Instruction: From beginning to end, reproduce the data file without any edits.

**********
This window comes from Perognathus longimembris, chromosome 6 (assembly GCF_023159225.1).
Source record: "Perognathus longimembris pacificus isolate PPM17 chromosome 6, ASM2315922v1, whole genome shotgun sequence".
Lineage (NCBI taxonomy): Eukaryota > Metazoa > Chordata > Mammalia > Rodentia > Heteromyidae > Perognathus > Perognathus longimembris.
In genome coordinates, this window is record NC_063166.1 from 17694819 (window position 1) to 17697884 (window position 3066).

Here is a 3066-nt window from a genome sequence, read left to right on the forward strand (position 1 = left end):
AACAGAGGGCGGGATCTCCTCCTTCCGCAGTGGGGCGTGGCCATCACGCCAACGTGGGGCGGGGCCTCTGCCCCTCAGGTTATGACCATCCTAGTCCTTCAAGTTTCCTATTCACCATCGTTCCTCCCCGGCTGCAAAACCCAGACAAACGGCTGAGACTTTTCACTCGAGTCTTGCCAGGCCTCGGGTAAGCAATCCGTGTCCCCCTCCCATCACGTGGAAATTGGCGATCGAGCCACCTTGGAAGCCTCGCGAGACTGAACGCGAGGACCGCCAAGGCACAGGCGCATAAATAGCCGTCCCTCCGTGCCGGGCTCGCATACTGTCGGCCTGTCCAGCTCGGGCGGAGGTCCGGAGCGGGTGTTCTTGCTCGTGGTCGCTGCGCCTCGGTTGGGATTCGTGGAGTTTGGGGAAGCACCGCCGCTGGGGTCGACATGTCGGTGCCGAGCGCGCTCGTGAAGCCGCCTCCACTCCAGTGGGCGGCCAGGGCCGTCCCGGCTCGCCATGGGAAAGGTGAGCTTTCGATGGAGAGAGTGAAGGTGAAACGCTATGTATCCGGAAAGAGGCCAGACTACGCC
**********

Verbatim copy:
This window comes from Perognathus longimembris, chromosome 6 (assembly GCF_023159225.1).
Source record: "Perognathus longimembris pacificus isolate PPM17 chromosome 6, ASM2315922v1, whole genome shotgun sequence".
Lineage (NCBI taxonomy): Eukaryota > Metazoa > Chordata > Mammalia > Rodentia > Heteromyidae > Perognathus > Perognathus longimembris.
In genome coordinates, this window is record NC_063166.1 from 17694819 (window position 1) to 17697884 (window position 3066).

Here is a 3066-nt window from a genome sequence, read left to right on the forward strand (position 1 = left end):
AACAGAGGGCGGGATCTCCTCCTTCCGCAGTGGGGCGTGGCCATCACGCCAACGTGGGGCGGGGCCTCTGCCCCTCAGGTTATGACCATCCTAGTCCTTCAAGTTTCCTATTCACCATCGTTCCTCCCCGGCTGCAAAACCCAGACAAACGGCTGAGACTTTTCACTCGAGTCTTGCCAGGCCTCGGGTAAGCAATCCGTGTCCCCCTCCCATCACGTGGAAATTGGCGATCGAGCCACCTTGGAAGCCTCGCGAGACTGAACGCGAGGACCGCCAAGGCACAGGCGCATAAATAGCCGTCCCTCCGTGCCGGGCTCGCATACTGTCGGCCTGTCCAGCTCGGGCGGAGGTCCGGAGCGGGTGTTCTTGCTCGTGGTCGCTGCGCCTCGGTTGGGATTCGTGGAGTTTGGGGAAGCACCGCCGCTGGGGTCGACATGTCGGTGCCGAGCGCGCTCGTGAAGCCGCCTCCACTCCAGTGGGCGGCCAGGGCCGTCCCGGCTCGCCATGGGAAAGGTGAGCTTTCGATGGAGAGAGTGAAGGTGAAACGCTATGTATCCGGAAAGAGGCCAGACTACGCC